Are in absentia and fellowship students included in the bargaining unit?
Date: March 2017
I’m writing you in response to your email that was sent to students on 3/10. In it, an in-absentia student asks about absentee voting. Are in-absentia students included in the bargaining unit? If so, why are fellowship students not included? If not, why did the answer focus on the impact of the vote rather than inform the student they are not part of the bargaining unit and, thus, cannot vote?
In-absentia-questioning Graduate Student
Dear In-absentia-questioning Graduate Student,
Thank you for your Ask a Dean question.
According to the May ’16 Agreement between Cornell and CGSU/AFT/NYSUT, the bargaining unit includes Ithaca and Geneva campus-based Cornell graduate students enrolled in the Graduate School who hold titles under Cornell University Policy 1.3 as Teaching Assistants, Graduate Research Assistants, Graduate Assistants, or Research Assistants. “Ithaca and Geneva campus-based” refers to their source of assistantship funding, which is the criterion in this case that makes them eligible to be considered as employees (as well as students) under current federal labor law and thus members of the potential bargaining unit.
Students whose assistantship funding source is the Ithaca or Geneva campus can register with the Graduate School in “in absentia” status. Thus, an in absentia graduate assistant could be eligible for the bargaining unit, meeting the criteria above, and thus eligible to vote. In absentia status provides an opportunity for graduate students to engage in approved study in a location at least 100 miles away from the university’s campus during the academic year while continuing to make academic progress under the guidance of the special committee.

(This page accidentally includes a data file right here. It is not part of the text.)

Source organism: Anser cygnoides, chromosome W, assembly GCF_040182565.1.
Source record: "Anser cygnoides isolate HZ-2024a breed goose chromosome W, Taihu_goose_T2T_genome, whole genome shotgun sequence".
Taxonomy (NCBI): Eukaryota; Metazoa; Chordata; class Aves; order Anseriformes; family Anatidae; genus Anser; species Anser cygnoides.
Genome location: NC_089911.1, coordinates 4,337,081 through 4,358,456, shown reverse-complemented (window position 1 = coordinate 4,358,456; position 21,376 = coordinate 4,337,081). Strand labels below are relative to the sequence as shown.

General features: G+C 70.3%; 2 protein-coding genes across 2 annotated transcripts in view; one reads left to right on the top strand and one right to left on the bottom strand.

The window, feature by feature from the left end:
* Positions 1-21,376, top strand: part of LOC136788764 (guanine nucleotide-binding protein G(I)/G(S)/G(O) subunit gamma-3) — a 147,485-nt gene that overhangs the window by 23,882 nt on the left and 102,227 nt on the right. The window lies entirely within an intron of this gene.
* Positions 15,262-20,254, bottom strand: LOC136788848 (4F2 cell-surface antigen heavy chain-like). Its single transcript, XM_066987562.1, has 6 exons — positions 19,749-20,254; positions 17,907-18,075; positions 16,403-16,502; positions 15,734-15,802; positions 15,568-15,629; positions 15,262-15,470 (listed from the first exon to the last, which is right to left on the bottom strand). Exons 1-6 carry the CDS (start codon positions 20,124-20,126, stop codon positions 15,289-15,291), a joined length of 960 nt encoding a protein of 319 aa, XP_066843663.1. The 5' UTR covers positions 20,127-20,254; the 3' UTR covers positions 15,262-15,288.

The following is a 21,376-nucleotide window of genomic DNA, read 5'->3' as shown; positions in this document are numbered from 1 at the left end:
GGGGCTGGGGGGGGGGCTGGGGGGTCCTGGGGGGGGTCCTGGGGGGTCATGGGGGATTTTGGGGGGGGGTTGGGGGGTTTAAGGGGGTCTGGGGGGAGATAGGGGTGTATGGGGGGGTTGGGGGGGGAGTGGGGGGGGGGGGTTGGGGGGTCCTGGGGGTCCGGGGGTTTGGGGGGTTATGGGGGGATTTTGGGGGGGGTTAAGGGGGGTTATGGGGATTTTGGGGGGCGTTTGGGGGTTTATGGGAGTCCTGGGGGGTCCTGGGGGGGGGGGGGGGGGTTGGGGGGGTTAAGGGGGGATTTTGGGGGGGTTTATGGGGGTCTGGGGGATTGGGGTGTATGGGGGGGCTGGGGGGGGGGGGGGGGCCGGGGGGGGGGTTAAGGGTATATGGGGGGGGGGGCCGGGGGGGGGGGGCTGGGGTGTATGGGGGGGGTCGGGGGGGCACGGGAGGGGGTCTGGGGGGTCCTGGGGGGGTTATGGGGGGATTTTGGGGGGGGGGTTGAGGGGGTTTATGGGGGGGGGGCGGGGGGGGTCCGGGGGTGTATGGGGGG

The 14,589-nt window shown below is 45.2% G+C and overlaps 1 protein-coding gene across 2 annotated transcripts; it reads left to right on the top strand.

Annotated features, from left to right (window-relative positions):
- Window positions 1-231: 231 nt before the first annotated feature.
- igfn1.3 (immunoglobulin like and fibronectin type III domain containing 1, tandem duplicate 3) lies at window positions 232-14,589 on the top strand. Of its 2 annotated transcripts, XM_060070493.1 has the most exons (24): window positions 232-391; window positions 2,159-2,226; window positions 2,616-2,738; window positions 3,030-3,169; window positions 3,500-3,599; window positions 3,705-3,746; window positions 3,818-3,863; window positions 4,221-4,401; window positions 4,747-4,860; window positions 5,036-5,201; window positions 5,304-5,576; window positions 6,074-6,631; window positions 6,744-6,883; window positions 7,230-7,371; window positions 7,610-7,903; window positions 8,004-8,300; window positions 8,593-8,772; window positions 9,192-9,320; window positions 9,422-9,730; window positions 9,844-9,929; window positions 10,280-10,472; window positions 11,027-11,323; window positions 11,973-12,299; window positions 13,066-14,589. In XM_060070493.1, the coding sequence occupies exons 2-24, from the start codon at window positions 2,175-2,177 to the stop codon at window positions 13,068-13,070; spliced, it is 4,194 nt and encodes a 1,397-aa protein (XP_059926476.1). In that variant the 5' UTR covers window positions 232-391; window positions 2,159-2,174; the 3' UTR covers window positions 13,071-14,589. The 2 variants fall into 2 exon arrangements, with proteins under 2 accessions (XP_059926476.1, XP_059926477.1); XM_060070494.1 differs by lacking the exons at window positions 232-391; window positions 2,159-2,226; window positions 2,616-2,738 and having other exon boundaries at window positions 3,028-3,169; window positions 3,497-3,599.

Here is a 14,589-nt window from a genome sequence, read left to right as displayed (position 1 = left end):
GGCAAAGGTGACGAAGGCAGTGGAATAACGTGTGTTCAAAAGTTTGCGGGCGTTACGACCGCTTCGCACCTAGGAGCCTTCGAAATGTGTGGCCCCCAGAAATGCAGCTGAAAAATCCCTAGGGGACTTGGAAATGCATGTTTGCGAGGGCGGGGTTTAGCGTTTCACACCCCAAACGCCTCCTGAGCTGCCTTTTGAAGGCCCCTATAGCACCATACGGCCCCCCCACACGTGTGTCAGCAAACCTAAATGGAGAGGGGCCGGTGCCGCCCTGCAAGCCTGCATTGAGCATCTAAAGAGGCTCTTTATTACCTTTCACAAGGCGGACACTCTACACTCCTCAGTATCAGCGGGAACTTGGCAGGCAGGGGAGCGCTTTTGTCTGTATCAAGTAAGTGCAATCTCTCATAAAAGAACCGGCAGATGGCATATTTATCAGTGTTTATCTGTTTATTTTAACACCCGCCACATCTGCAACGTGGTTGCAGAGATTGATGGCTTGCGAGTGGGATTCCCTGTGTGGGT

Students on assistantships who are not enrolled in the Graduate School, as well as Graduate School students on assistantships whose source of appointment funding is from another campus (e.g., Weill Cornell Medical College, Weill Cornell Graduate School of Medical Sciences, Weill Cornell Medical College-Qatar, Cornell Tech) are not included in the bargaining unit per the Agreement.
Graduate School students who hold fellowships are not included in the bargaining unit because fellowships are not named in the Agreement. The Union and Management negotiating teams thoroughly explored this question and the decision was made not to include them for a number of reasons. Unlike assistantships which include a service (work) commitment per University Policy 1.3, fellowships provide financial support to graduate students to pursue their graduate studies and scholarship without the specific service (work) requirements associated with assistantship appointments.
In fact, the National Labor Relation Board’s ruling in the Columbia University case in August 2016 (which changed federal labor law) explicitly used language throughout their written decision referring to “student assistants” not to fellows. Other schools that have unionized research and teaching assistants (such as the schools in the SUNY system — State University of New York) explicitly do not include fellows in their bargaining units.
Barbara A. Knuth
Senior Vice Provost and Dean of the Graduate School